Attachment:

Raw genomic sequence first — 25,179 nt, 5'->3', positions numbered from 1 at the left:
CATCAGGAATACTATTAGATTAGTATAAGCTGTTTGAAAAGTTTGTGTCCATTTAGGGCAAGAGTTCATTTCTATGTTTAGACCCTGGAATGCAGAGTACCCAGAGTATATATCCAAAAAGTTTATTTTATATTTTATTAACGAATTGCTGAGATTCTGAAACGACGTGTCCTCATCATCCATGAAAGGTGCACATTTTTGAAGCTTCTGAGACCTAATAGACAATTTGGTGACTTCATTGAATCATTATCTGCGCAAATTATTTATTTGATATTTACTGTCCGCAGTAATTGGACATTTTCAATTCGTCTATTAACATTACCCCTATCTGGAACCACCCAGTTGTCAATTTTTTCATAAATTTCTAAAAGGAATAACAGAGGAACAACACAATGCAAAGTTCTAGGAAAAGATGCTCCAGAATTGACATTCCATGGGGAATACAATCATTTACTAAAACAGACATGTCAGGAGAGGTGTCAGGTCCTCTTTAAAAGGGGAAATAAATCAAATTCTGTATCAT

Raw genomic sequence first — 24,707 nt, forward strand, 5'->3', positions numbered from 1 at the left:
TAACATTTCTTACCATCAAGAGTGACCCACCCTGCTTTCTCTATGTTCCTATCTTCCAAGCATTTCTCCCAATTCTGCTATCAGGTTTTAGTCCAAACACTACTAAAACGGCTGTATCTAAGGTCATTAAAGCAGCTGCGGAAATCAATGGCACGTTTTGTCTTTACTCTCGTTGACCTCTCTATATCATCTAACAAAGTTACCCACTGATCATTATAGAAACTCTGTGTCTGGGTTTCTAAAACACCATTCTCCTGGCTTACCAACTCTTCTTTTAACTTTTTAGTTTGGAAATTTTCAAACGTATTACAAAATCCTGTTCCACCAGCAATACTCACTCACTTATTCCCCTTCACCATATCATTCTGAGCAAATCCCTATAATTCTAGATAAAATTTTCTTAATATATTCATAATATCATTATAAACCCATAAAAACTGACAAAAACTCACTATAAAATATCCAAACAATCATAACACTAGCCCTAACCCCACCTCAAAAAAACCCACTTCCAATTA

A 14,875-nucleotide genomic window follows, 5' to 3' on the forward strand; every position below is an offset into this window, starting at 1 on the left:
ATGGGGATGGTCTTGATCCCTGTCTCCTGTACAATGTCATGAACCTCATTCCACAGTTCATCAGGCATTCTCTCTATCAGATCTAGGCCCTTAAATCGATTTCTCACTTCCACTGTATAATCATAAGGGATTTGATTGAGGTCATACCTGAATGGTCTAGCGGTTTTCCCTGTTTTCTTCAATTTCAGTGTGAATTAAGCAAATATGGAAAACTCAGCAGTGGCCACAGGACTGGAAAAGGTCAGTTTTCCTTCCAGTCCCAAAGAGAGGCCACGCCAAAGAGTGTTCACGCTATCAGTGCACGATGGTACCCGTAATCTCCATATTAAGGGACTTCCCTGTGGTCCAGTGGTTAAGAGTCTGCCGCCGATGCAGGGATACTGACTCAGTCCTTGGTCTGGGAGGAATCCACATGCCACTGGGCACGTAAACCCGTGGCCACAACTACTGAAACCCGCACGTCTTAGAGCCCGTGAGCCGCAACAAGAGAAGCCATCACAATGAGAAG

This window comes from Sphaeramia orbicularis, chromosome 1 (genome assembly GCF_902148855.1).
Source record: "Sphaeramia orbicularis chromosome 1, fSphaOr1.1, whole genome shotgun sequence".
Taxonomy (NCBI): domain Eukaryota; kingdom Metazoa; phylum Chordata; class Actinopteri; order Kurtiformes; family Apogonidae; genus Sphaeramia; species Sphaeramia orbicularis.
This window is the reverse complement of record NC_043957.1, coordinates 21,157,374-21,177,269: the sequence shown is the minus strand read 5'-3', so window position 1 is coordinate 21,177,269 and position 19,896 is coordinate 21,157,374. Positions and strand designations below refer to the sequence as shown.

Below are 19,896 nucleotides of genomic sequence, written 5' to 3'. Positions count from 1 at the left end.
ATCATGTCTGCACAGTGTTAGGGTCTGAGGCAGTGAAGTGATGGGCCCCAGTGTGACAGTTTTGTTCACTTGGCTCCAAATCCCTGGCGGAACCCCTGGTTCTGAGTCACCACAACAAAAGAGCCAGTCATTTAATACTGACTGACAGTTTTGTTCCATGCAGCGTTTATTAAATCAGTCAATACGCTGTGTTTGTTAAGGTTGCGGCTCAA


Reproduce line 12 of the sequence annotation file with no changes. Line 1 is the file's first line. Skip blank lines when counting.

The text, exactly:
ATCATGTCTGCACAGTGTTAGGGTCTGAGGCAGTGAAGTGATGGGCCCCAGTGTGACAGTTTTGTTCACTTGGCTCCAAATCCCTGGCGGAACCCCTGGTTCTGAGTCACCACAACAAAAGAGCCAGTCATTTAATACTGACTGACAGTTTTGTTCCATGCAGCGTTTATTAAATCAGTCAATACGCTGTGTTTGTTAAGGTTGCGGCTCAA